Whooping cough: Pregnant women and children urged to get vaccine as number of cases identified in Peterborough revealed

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UK Health Security Agency say five children across the country have died from whooping cough this year

Residents are being urged to make sure they are vaccinated against whooping cough as the number of cases recorded across the country increases.

In just two months, 10 cases of the illness have been recorded in Peterborough, and health officials have said there has been a rise in cases observed across all age groups across every part of England.

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Data from the UK Health Security Agency (UKHSA) shows cases of whooping cough continue to increase across the country, with 1,319 cases confirmed in March. This follows 556 cases in January and 918 in February.

There has been a plea for people to get vaccinated against whooping cough as cases riseThere has been a plea for people to get vaccinated against whooping cough as cases rise
There has been a plea for people to get vaccinated against whooping cough as cases rise

Sadly, in the first quarter of 2024 (January - March), there have been five infant deaths. Young infants are at highest risk of severe complications and death from whooping cough. Updated estimates of vaccine effectiveness in pregnancy shows high levels of protection (92%) against infant death.

During this quarter, while most cases (50.8%, 1420) were in those aged 15 years or older who usually get a mild illness, the rates of whooping cough remain highest in babies under 3 months of age.

‘Contact GP if you have not been vaccinated’

Emmeline Watkins, Director of Public Health at Peterborough City Council, said: "There has been an increase in cases observed across all age groups and in every region of England. In Peterborough, there have been 10 clinical notifications of whooping cough between 26 February to 21 April.

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"If you are pregnant and have not been vaccinated yet, or your child is not up-to-date with whooping cough or other routine vaccinations, please contact your GP."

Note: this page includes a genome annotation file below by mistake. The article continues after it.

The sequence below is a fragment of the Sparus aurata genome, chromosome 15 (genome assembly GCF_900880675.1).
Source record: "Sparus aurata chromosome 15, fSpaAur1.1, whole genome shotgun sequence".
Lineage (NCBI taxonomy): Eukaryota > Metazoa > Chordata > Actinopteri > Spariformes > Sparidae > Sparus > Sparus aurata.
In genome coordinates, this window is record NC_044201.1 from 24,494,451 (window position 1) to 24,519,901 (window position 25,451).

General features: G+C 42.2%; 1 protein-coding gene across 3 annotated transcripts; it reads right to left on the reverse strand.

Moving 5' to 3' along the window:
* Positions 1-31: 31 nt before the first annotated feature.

What are the symptoms?

Whooping cough, clinically known as pertussis, is a bacterial infection which affects the lungs. The first signs of infection are similar to a cold, such as a runny nose and sore throat, but after about a week, the infection can develop into coughing bouts that last for a few minutes and are typically worse at night. Young babies may also make a distinctive ‘whoop’ or have difficulty breathing after a bout of coughing, though not all babies make this noise which means whooping cough can be hard to recognise.

"Vaccination remains the best defence against whooping cough"

Dr Gayatri Amirthalingam, Consultant Epidemiologist at UK Health Security Agency, said: "Vaccination remains the best defence against whooping cough and it is vital that pregnant women and young infants receive their vaccines at the right time.

“Pregnant women are offered a whooping cough vaccine in every pregnancy, ideally between 20 and 32 weeks. This passes protection to their baby in the womb so that they are protected from birth in the first months of their life when they are most vulnerable and before they can receive their own vaccines.

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“All babies are given three doses of the 6 in 1 jab at 8, 12 and 16 weeks of age to protect against whooping cough and other serious diseases such as diphtheria and polio with a pre-school booster offered at 3 years 4 months.

“Whooping cough can affect people of all ages but for very young babies it can be extremely serious. Our thoughts and condolences are with those families who have so tragically lost their baby.”